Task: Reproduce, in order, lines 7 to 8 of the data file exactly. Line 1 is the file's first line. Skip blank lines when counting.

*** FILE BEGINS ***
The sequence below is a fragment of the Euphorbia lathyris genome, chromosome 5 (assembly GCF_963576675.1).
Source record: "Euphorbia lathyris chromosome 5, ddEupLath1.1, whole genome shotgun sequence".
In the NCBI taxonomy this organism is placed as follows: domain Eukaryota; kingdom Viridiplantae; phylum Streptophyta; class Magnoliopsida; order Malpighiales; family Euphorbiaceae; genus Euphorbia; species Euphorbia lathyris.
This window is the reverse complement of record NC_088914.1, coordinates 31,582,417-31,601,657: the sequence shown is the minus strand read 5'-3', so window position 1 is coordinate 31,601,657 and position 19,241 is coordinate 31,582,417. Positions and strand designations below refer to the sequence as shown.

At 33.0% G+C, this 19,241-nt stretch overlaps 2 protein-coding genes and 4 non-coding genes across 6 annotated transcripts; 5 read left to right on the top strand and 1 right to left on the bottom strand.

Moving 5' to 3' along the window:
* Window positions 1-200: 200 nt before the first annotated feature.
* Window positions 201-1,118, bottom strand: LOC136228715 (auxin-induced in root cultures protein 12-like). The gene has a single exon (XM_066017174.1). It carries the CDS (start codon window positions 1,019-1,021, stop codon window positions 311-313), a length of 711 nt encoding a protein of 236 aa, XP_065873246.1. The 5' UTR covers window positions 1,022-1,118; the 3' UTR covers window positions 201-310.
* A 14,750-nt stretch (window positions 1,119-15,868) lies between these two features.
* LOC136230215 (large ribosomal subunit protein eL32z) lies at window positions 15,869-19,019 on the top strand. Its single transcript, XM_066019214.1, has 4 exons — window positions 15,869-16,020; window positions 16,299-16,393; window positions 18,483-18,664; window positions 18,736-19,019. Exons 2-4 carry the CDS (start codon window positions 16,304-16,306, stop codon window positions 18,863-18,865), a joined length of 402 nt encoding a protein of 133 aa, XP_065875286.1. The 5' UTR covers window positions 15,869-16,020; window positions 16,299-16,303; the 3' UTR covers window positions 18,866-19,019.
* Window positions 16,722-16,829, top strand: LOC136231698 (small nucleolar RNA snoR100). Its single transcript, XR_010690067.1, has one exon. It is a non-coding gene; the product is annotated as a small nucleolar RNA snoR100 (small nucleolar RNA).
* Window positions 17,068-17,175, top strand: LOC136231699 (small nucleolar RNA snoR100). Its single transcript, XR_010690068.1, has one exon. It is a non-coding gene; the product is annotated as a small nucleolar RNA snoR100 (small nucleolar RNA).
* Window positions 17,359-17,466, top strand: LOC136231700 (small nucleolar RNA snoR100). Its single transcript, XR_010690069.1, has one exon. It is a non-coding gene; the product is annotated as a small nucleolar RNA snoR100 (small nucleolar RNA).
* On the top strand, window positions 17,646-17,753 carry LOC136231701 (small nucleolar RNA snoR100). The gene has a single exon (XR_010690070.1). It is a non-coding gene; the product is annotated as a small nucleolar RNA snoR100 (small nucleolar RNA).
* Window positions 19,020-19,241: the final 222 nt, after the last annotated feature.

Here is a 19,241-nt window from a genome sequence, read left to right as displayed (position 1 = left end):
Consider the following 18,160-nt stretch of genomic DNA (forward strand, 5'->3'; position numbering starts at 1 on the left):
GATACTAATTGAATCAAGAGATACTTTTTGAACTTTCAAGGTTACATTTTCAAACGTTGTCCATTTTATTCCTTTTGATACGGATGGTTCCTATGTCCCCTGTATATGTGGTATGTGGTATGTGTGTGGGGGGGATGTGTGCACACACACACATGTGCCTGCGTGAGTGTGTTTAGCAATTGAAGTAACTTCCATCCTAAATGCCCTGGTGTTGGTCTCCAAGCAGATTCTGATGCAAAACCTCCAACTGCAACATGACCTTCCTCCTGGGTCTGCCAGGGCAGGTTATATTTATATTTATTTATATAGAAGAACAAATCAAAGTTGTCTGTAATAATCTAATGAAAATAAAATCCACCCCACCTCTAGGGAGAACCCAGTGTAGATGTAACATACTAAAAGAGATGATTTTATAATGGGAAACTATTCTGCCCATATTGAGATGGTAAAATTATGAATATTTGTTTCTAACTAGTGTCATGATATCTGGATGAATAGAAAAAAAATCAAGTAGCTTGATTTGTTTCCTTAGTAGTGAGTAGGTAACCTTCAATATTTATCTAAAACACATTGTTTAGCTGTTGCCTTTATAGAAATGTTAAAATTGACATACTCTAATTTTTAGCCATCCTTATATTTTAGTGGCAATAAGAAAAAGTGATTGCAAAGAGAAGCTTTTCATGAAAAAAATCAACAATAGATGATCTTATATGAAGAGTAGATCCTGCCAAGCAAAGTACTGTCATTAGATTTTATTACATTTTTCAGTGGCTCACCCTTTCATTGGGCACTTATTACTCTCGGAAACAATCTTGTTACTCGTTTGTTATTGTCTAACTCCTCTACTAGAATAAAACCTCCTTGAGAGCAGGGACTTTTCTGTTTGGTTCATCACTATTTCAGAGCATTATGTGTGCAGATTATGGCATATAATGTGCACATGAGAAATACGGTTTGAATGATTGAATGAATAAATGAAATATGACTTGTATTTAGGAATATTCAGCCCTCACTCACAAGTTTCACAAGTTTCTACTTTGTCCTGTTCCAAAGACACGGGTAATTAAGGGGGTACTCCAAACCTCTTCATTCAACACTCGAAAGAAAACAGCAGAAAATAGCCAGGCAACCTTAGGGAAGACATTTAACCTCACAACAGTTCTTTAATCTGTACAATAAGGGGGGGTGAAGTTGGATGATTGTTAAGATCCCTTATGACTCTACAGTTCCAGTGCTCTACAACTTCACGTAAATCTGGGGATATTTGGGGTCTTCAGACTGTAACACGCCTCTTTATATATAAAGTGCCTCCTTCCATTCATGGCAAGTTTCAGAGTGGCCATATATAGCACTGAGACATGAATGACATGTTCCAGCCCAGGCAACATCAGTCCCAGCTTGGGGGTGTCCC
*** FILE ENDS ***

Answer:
* Window positions 1-200: 200 nt before the first annotated feature.
* Window positions 201-1,118, bottom strand: LOC136228715 (auxin-induced in root cultures protein 12-like). The gene has a single exon (XM_066017174.1). It carries the CDS (start codon window positions 1,019-1,021, stop codon window positions 311-313), a length of 711 nt encoding a protein of 236 aa, XP_065873246.1. The 5' UTR covers window positions 1,022-1,118; the 3' UTR covers window positions 201-310.